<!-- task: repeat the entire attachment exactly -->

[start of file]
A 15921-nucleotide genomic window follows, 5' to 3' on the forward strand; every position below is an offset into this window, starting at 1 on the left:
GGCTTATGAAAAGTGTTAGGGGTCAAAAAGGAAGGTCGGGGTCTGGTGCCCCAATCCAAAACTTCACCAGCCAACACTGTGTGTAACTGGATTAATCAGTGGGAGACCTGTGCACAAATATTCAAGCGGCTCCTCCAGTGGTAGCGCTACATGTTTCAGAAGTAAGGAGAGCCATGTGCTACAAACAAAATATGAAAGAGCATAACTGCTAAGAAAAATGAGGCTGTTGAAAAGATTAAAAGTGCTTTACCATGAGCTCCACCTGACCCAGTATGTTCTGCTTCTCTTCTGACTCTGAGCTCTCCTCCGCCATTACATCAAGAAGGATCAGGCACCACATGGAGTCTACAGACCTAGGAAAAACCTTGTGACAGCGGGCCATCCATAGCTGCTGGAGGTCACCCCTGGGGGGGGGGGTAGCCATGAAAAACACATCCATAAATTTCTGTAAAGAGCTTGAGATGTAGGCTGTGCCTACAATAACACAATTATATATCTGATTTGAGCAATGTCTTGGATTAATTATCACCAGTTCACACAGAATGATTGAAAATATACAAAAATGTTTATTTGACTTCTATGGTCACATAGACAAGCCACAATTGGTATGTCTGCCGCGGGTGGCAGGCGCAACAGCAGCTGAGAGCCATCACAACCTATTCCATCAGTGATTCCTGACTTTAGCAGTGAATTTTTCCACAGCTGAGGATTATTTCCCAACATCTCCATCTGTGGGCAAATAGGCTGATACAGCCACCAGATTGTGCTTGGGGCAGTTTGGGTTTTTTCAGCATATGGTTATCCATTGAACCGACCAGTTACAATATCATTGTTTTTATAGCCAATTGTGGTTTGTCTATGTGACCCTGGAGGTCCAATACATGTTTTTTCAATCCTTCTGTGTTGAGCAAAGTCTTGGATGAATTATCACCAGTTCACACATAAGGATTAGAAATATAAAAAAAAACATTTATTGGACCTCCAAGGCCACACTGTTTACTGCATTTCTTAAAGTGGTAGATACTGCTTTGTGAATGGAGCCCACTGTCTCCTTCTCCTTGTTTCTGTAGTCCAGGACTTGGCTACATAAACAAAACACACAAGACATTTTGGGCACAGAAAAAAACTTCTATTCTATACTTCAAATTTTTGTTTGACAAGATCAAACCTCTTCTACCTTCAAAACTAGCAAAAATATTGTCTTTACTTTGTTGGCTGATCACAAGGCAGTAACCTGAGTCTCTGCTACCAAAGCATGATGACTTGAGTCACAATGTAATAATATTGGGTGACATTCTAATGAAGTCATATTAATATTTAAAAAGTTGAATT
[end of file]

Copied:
A 15921-nucleotide genomic window follows, 5' to 3' on the forward strand; every position below is an offset into this window, starting at 1 on the left:
GGCTTATGAAAAGTGTTAGGGGTCAAAAAGGAAGGTCGGGGTCTGGTGCCCCAATCCAAAACTTCACCAGCCAACACTGTGTGTAACTGGATTAATCAGTGGGAGACCTGTGCACAAATATTCAAGCGGCTCCTCCAGTGGTAGCGCTACATGTTTCAGAAGTAAGGAGAGCCATGTGCTACAAACAAAATATGAAAGAGCATAACTGCTAAGAAAAATGAGGCTGTTGAAAAGATTAAAAGTGCTTTACCATGAGCTCCACCTGACCCAGTATGTTCTGCTTCTCTTCTGACTCTGAGCTCTCCTCCGCCATTACATCAAGAAGGATCAGGCACCACATGGAGTCTACAGACCTAGGAAAAACCTTGTGACAGCGGGCCATCCATAGCTGCTGGAGGTCACCCCTGGGGGGGGGGGTAGCCATGAAAAACACATCCATAAATTTCTGTAAAGAGCTTGAGATGTAGGCTGTGCCTACAATAACACAATTATATATCTGATTTGAGCAATGTCTTGGATTAATTATCACCAGTTCACACAGAATGATTGAAAATATACAAAAATGTTTATTTGACTTCTATGGTCACATAGACAAGCCACAATTGGTATGTCTGCCGCGGGTGGCAGGCGCAACAGCAGCTGAGAGCCATCACAACCTATTCCATCAGTGATTCCTGACTTTAGCAGTGAATTTTTCCACAGCTGAGGATTATTTCCCAACATCTCCATCTGTGGGCAAATAGGCTGATACAGCCACCAGATTGTGCTTGGGGCAGTTTGGGTTTTTTCAGCATATGGTTATCCATTGAACCGACCAGTTACAATATCATTGTTTTTATAGCCAATTGTGGTTTGTCTATGTGACCCTGGAGGTCCAATACATGTTTTTTCAATCCTTCTGTGTTGAGCAAAGTCTTGGATGAATTATCACCAGTTCACACATAAGGATTAGAAATATAAAAAAAAACATTTATTGGACCTCCAAGGCCACACTGTTTACTGCATTTCTTAAAGTGGTAGATACTGCTTTGTGAATGGAGCCCACTGTCTCCTTCTCCTTGTTTCTGTAGTCCAGGACTTGGCTACATAAACAAAACACACAAGACATTTTGGGCACAGAAAAAAACTTCTATTCTATACTTCAAATTTTTGTTTGACAAGATCAAACCTCTTCTACCTTCAAAACTAGCAAAAATATTGTCTTTACTTTGTTGGCTGATCACAAGGCAGTAACCTGAGTCTCTGCTACCAAAGCATGATGACTTGAGTCACAATGTAATAATATTGGGTGACATTCTAATGAAGTCATATTAATATTTAAAAAGTTGAATT